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The Story Of Wild Animals:
 Story Of The Llama

 Story Of The Carpincho

 Story Of The Ant-eater

 Story Of The Ostrich

 Story Of The Lizard

 Story Of The Kangaroo

 Story Of The Hedgehog.

 Story Of The Wild Goat

 Story Of The Musquash

 Story Of The Wart-hog

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Story Of The Kangaroo

( Originally Published Early 1900's )

In the summer of the year 1770, when Captain Cook was refitting his vessel at the mouth of the Endeavour River in New South Wales, a party of his crew who had landed to procure food brought back reports of a strange animal of large size, which sat upright on its hind-limbs and tail, and progressed by a series of enormous leaps. Excitement among those on board was naturally raised to the highest pitch by this account especially as a naturalist, Sir Joseph Banks, was a member of the expedition and soon after a specimen of the animal in question was killed. This creature was the one we know by the name of the great gray kangaroo and was the first member of the family which came fully under European notice.

The name kangaroo is said to be of Australian origin, although it appears to be now unknown to the natives. The kangaroos are characterized by the great length and powerful development of the hind-limbs as compared with the front pair; and the enormous size of the tail, which is regularly tapering, and evenly covered with fur from end to end.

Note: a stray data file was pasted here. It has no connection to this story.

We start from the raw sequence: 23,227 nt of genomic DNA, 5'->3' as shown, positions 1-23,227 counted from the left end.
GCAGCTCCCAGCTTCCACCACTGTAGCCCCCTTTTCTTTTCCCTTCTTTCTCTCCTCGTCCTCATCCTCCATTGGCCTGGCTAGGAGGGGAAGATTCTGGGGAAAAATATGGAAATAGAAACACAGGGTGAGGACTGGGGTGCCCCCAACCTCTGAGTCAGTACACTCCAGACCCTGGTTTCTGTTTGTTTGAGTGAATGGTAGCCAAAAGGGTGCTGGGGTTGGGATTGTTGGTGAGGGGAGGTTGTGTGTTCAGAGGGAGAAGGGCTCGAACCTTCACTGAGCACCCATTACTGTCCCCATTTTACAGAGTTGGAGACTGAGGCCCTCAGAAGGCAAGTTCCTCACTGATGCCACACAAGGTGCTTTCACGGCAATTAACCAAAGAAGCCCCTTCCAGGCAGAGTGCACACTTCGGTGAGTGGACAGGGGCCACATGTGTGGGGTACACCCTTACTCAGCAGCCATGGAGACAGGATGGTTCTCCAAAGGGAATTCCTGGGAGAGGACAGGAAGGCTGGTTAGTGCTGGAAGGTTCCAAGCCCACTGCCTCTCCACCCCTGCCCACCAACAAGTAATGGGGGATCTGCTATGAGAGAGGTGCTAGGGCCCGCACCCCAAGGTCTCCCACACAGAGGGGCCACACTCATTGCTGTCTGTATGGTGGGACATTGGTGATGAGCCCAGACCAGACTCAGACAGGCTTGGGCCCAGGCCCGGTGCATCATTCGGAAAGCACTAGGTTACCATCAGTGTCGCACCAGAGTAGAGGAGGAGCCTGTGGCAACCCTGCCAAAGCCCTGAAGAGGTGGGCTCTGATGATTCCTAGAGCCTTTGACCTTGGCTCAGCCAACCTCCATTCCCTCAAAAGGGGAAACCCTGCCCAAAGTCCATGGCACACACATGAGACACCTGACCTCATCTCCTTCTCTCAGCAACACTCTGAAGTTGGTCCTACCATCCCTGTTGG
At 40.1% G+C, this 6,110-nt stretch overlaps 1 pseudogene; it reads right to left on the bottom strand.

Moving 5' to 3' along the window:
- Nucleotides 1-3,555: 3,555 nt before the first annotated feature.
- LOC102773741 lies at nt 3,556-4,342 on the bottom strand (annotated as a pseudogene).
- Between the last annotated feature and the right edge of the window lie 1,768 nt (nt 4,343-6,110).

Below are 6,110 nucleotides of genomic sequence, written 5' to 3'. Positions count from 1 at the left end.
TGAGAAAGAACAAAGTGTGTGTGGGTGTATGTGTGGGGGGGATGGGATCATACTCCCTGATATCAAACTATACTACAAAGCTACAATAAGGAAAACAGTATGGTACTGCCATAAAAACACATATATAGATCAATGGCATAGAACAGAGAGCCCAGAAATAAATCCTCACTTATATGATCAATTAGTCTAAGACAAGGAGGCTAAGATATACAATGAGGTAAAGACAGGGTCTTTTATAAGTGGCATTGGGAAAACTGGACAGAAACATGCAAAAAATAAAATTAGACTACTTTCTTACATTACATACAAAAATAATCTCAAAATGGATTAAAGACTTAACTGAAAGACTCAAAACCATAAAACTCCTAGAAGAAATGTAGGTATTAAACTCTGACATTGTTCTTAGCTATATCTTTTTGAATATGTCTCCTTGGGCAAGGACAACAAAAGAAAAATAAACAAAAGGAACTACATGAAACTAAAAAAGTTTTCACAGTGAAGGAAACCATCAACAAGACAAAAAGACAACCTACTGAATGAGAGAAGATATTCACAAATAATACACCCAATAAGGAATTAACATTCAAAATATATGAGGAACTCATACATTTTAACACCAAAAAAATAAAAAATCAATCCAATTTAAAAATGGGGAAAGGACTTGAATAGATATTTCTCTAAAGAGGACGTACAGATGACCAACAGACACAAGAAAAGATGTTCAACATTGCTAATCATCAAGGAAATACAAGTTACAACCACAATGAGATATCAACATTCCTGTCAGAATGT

All the members of the kangaroo family are purely vegetable feeders, and are mainly confined to Australia and Tasmania.

From the general form and structure of the kangaroo, there can be little doubt that its chief progressive motion must be by leaps ; in these exertions it has been seen to exceed twenty feet at a time, and this so often repeated as almost to elude the swiftness of the fleetest greyhound ; and it is able with ease to bound over obstacles as much as nine feet or more in height.

Kangaroos have vast strength in their tail. This they occasionally use as a weapon of defense; for they are able to strike with it so violent a blow as even to break a man's leg. But this is not their only weapon, for, when hunted, as they sometimes are, with greyhounds, they use both their claws and teeth. On the hounds' seizing them they turn, and catching hold with the nails of the fore-paws, strike the dog with the claws of their hind feet, and sometimes lacerate his body in a shocking manner.

The kangaroo generally feeds standing on its four feet, in the manner of other quadrupeds, and it drinks by lapping. In a state of captivity it has a trick of sometimes springing forward, and kicking, in a forcible manner, with its hind-feet, during which action it rests or props itself on the base of its tail.

The female seldom produces more than one young at a birth, and so exceedingly diminutive is this that it scarcely exceeds an inch in length, and weighs but twenty-one grains. It is received into the abdominal pouch of the mother. At this period of its growth its fore-paws are comparatively large and strong, and the claws extremely distinct, to facilitate its motion during its residence in its mother's pouch. The hind legs, which are afterwards to become very bony and stout, are then shorter and smaller than the others.